A charming but slightly scattershot meditation on butterflies and the people who love them.
Radio journalist Laufer (Mission Rejected: U.S. Soldiers Who Say No to Iraq, 2008, etc.), who usually covers grimmer topics like the Iraq war and the immigration debate, turned to this subject on a lark. Asked on a nationally televised reading what he would write about next, he joked that his next book would be about “butterflies and flowers.” Jane Foulds, the owner of a butterfly reserve in Nicaragua, took him seriously and invited him to begin his research with the creatures she and her husband collected and bred for export in the Central American rainforest. After immersing himself in butterfly lore and visiting Foulds’ reserva, he began to fall in love with the delicate-looking insects. Being a journalist, however, he naturally found his to controversy between breeders like the Fouldses, who sell butterflies in bulk to celebrants who release them for effect at weddings or funerals, and “purists” like academic Jeffrey Glassberg, who argues that butterflies should be left alone to delight us in their natural habitats. Laufer investigated the economic war between commercial loggers and naturalists in Mexico’s Sierra Nevada, where the monarchs’ breeding ground is imperiled. He also came across smugglers of endangered species and the agents on their trail, artists who use butterfly scales like paint on their canvases and lepidopterophobes who break into a sweat at the sight of a buckeye or swallowtail. Upon meeting the eccentric creationist who owns Florida’s Butterfly World, Laufer proselytized about metamorphosis and intelligent design. Disappointingly, he was too charmed by the magic to get a Darwinian perspective. Given his otherwise omnivorous approach to the material and his claim to be on the evolution side of the debate, it’s one important leaf Laufer left unturned.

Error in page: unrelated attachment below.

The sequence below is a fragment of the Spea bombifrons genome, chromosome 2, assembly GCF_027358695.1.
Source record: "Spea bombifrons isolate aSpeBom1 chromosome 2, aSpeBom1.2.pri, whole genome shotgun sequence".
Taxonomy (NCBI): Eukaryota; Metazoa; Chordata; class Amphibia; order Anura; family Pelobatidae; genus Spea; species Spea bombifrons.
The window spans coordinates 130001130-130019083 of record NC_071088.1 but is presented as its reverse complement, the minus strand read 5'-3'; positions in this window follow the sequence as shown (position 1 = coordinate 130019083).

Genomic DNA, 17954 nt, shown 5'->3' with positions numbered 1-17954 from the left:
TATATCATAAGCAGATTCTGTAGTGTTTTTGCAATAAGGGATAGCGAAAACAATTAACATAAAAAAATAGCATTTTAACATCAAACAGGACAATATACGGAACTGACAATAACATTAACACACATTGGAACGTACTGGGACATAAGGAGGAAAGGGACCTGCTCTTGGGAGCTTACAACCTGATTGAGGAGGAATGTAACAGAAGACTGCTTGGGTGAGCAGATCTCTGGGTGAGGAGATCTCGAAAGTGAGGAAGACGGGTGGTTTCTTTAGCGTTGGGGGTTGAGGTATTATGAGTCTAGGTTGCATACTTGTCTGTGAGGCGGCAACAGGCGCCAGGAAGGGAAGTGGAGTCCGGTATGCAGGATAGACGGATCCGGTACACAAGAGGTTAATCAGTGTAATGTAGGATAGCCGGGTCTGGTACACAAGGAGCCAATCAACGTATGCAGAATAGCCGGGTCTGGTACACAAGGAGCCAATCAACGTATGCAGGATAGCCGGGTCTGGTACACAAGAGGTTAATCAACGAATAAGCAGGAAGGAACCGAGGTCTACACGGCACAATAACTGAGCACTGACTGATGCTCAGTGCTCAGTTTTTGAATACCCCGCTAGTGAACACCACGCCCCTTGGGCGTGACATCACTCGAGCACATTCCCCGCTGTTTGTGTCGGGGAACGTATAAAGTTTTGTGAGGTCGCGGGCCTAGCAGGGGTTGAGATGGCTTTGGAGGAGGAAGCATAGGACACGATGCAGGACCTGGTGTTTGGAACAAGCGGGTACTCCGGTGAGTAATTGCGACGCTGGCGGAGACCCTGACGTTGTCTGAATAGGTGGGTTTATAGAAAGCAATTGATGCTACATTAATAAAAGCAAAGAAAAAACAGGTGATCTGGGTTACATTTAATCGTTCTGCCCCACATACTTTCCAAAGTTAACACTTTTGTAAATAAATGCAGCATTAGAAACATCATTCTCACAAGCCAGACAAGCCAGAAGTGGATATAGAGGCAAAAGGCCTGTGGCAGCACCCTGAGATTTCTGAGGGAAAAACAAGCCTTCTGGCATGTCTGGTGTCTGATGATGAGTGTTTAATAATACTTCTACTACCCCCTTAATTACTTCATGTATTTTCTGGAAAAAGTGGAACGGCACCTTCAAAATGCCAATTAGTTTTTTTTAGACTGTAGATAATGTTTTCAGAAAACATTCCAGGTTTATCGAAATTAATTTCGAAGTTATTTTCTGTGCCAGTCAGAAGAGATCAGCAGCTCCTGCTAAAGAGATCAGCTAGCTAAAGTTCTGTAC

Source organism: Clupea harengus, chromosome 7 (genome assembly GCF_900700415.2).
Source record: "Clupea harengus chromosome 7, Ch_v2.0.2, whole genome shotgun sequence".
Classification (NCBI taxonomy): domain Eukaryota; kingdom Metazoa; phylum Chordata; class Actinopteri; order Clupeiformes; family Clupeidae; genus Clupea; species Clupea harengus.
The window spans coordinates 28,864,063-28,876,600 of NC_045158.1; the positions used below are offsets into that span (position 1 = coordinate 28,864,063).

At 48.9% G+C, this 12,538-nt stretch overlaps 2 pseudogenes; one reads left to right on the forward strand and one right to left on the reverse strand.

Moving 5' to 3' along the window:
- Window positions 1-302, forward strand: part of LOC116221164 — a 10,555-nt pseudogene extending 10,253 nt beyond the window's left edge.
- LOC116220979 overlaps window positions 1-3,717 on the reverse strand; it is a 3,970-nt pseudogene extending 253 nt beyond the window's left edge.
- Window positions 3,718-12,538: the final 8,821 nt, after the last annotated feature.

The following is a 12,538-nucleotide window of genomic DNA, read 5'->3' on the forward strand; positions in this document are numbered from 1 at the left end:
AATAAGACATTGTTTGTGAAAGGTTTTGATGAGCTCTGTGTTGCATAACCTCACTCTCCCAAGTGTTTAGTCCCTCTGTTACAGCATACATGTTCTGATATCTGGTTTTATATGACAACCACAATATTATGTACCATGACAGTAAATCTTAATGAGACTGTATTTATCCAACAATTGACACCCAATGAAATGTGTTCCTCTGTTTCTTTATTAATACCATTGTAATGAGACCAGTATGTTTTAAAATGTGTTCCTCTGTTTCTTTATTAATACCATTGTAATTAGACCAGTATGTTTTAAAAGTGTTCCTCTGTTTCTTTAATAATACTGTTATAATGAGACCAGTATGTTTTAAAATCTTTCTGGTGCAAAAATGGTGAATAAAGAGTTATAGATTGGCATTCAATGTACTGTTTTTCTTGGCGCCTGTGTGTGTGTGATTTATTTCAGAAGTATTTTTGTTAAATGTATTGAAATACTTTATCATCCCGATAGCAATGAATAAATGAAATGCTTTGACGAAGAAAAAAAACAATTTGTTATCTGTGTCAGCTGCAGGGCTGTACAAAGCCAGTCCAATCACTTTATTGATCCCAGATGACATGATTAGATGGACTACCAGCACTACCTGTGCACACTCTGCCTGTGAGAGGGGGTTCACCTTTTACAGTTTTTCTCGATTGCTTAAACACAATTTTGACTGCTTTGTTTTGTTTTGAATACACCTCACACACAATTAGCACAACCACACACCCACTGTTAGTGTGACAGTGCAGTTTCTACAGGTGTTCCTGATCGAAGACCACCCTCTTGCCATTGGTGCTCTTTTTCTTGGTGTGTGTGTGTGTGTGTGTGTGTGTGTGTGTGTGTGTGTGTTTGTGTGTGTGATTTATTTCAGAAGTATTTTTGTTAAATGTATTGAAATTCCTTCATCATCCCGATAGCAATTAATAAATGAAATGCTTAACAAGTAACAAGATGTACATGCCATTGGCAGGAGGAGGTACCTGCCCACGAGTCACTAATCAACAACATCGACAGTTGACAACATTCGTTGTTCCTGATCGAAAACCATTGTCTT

A flawed but pleasing survey of nature’s most beautiful insects.